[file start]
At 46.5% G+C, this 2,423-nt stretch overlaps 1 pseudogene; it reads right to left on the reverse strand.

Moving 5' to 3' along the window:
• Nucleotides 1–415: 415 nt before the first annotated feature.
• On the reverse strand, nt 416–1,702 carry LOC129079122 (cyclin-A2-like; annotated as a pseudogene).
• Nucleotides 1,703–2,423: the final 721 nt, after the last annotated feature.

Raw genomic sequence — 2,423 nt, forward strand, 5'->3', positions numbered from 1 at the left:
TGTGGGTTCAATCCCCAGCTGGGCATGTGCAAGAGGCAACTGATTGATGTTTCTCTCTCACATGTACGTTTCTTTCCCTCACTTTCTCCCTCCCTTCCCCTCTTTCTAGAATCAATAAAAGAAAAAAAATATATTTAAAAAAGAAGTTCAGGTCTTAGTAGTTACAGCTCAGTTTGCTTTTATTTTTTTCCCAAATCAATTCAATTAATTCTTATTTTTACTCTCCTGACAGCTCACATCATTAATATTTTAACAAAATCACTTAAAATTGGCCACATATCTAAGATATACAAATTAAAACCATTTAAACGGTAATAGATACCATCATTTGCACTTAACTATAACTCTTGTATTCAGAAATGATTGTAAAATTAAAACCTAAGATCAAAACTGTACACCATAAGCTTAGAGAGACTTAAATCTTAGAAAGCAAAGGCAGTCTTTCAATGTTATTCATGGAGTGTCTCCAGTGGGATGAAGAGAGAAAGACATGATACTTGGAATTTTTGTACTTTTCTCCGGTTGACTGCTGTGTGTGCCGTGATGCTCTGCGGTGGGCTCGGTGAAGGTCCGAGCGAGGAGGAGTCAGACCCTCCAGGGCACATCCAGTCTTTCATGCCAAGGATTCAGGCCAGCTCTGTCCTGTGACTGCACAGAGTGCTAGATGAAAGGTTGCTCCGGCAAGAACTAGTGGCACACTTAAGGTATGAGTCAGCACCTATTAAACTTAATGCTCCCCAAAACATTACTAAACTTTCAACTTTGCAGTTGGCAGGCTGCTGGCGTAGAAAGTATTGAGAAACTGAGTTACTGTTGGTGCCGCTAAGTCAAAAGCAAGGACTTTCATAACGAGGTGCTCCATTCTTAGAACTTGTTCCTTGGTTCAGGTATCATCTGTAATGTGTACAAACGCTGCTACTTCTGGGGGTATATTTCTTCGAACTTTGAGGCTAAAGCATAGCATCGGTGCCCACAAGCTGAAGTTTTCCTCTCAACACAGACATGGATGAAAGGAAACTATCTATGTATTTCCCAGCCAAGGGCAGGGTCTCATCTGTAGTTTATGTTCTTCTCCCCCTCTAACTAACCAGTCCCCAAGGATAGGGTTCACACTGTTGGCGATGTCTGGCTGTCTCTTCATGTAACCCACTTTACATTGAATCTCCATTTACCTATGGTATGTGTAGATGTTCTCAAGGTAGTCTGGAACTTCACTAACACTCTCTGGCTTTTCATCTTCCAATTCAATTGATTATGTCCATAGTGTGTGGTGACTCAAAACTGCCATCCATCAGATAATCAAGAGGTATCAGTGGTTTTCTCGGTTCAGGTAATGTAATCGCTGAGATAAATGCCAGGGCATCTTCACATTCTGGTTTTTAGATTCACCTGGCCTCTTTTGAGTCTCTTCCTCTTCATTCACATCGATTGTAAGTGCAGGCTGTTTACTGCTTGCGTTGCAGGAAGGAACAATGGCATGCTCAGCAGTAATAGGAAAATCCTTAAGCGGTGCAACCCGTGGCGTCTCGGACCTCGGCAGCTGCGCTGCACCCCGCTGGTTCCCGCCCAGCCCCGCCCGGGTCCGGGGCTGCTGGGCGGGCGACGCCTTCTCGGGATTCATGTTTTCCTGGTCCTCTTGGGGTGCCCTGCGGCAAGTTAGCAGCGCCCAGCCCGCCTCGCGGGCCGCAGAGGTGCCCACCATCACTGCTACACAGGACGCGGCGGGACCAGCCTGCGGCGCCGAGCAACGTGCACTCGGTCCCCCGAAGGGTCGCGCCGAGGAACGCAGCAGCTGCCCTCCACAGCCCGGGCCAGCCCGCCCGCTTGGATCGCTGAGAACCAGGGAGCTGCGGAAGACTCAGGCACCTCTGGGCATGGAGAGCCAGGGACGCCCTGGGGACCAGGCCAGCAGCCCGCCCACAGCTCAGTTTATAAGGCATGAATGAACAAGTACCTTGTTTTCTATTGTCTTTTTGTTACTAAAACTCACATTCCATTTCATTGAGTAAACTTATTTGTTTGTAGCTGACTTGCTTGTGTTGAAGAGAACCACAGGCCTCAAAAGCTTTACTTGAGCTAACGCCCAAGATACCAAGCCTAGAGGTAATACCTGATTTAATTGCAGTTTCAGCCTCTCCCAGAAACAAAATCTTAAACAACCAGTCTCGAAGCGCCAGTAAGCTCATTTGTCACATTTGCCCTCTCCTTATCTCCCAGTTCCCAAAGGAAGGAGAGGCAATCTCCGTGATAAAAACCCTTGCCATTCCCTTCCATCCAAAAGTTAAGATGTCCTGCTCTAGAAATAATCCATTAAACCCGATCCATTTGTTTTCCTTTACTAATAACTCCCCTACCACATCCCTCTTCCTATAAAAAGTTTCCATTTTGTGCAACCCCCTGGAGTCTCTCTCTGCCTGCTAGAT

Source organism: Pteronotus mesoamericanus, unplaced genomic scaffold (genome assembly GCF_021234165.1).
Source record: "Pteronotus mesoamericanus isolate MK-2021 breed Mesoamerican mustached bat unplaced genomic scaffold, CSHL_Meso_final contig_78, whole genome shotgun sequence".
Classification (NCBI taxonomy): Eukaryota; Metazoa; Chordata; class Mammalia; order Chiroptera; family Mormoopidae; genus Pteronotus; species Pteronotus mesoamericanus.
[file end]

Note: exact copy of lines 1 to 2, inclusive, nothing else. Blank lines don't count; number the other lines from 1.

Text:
At 46.5% G+C, this 2,423-nt stretch overlaps 1 pseudogene; it reads right to left on the reverse strand.

Moving 5' to 3' along the window: